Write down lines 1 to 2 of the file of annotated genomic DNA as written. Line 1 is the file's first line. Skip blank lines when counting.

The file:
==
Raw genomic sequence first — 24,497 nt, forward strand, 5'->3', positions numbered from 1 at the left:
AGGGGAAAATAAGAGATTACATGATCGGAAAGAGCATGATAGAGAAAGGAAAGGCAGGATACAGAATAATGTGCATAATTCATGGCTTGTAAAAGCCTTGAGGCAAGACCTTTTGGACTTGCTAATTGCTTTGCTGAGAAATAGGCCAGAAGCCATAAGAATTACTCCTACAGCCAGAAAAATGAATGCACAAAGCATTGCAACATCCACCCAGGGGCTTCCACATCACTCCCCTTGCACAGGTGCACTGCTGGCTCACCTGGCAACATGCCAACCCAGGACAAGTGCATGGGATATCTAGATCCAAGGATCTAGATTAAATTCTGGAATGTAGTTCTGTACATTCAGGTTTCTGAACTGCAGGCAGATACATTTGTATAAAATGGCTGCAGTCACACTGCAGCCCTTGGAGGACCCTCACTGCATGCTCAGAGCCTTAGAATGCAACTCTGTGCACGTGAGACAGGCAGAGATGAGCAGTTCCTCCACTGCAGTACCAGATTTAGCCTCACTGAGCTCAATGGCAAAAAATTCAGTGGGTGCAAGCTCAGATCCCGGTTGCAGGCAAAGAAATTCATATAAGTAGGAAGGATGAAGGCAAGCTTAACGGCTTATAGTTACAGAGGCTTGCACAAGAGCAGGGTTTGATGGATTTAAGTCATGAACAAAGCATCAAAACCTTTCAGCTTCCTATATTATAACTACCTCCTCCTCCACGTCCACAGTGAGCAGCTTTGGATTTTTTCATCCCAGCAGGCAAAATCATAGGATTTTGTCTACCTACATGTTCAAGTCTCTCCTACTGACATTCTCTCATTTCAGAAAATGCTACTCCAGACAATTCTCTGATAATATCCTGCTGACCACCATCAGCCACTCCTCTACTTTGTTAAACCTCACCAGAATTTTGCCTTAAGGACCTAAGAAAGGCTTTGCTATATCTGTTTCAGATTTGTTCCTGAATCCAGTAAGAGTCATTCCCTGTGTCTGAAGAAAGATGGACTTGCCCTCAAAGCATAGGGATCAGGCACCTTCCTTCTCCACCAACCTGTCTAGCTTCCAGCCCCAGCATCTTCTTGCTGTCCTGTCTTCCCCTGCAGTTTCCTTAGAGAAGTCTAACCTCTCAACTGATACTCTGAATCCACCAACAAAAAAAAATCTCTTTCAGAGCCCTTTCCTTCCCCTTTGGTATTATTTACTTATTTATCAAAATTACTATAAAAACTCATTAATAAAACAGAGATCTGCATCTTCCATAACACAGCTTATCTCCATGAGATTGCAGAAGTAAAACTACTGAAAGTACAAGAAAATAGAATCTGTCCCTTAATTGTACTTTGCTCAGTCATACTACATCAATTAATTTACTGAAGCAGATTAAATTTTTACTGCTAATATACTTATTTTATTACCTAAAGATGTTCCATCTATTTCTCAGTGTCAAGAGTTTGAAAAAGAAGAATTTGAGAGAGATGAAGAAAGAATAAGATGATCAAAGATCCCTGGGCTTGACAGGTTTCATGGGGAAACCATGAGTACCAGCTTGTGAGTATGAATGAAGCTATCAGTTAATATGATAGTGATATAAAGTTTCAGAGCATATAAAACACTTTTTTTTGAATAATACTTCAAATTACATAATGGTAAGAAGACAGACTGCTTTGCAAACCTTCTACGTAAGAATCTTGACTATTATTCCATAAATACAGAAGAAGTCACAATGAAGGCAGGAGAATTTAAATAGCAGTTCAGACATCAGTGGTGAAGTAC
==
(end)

Raw genomic sequence first — 24,497 nt, forward strand, 5'->3', positions numbered from 1 at the left:
AGGGGAAAATAAGAGATTACATGATCGGAAAGAGCATGATAGAGAAAGGAAAGGCAGGATACAGAATAATGTGCATAATTCATGGCTTGTAAAAGCCTTGAGGCAAGACCTTTTGGACTTGCTAATTGCTTTGCTGAGAAATAGGCCAGAAGCCATAAGAATTACTCCTACAGCCAGAAAAATGAATGCACAAAGCATTGCAACATCCACCCAGGGGCTTCCACATCACTCCCCTTGCACAGGTGCACTGCTGGCTCACCTGGCAACATGCCAACCCAGGACAAGTGCATGGGATATCTAGATCCAAGGATCTAGATTAAATTCTGGAATGTAGTTCTGTACATTCAGGTTTCTGAACTGCAGGCAGATACATTTGTATAAAATGGCTGCAGTCACACTGCAGCCCTTGGAGGACCCTCACTGCATGCTCAGAGCCTTAGAATGCAACTCTGTGCACGTGAGACAGGCAGAGATGAGCAGTTCCTCCACTGCAGTACCAGATTTAGCCTCACTGAGCTCAATGGCAAAAAATTCAGTGGGTGCAAGCTCAGATCCCGGTTGCAGGCAAAGAAATTCATATAAGTAGGAAGGATGAAGGCAAGCTTAACGGCTTATAGTTACAGAGGCTTGCACAAGAGCAGGGTTTGATGGATTTAAGTCATGAACAAAGCATCAAAACCTTTCAGCTTCCTATATTATAACTACCTCCTCCTCCACGTCCACAGTGAGCAGCTTTGGATTTTTTCATCCCAGCAGGCAAAATCATAGGATTTTGTCTACCTACATGTTCAAGTCTCTCCTACTGACATTCTCTCATTTCAGAAAATGCTACTCCAGACAATTCTCTGATAATATCCTGCTGACCACCATCAGCCACTCCTCTACTTTGTTAAACCTCACCAGAATTTTGCCTTAAGGACCTAAGAAAGGCTTTGCTATATCTGTTTCAGATTTGTTCCTGAATCCAGTAAGAGTCATTCCCTGTGTCTGAAGAAAGATGGACTTGCCCTCAAAGCATAGGGATCAGGCACCTTCCTTCTCCACCAACCTGTCTAGCTTCCAGCCCCAGCATCTTCTTGCTGTCCTGTCTTCCCCTGCAGTTTCCTTAGAGAAGTCTAACCTCTCAACTGATACTCTGAATCCACCAACAAAAAAAAATCTCTTTCAGAGCCCTTTCCTTCCCCTTTGGTATTATTTACTTATTTATCAAAATTACTATAAAAACTCATTAATAAAACAGAGATCTGCATCTTCCATAACACAGCTTATCTCCATGAGATTGCAGAAGTAAAACTACTGAAAGTACAAGAAAATAGAATCTGTCCCTTAATTGTACTTTGCTCAGTCATACTACATCAATTAATTTACTGAAGCAGATTAAATTTTTACTGCTAATATACTTATTTTATTACCTAAAGATGTTCCATCTATTTCTCAGTGTCAAGAGTTTGAAAAAGAAGAATTTGAGAGAGATGAAGAAAGAATAAGATGATCAAAGATCCCTGGGCTTGACAGGTTTCATGGGGAAACCATGAGTACCAGCTTGTGAGTATGAATGAAGCTATCAGTTAATATGATAGTGATATAAAGTTTCAGAGCATATAAAACACTTTTTTTTGAATAATACTTCAAATTACATAATGGTAAGAAGACAGACTGCTTTGCAAACCTTCTACGTAAGAATCTTGACTATTATTCCATAAATACAGAAGAAGTCACAATGAAGGCAGGAGAATTTAAATAGCAGTTCAGACATCAGTGGTGAAGTAC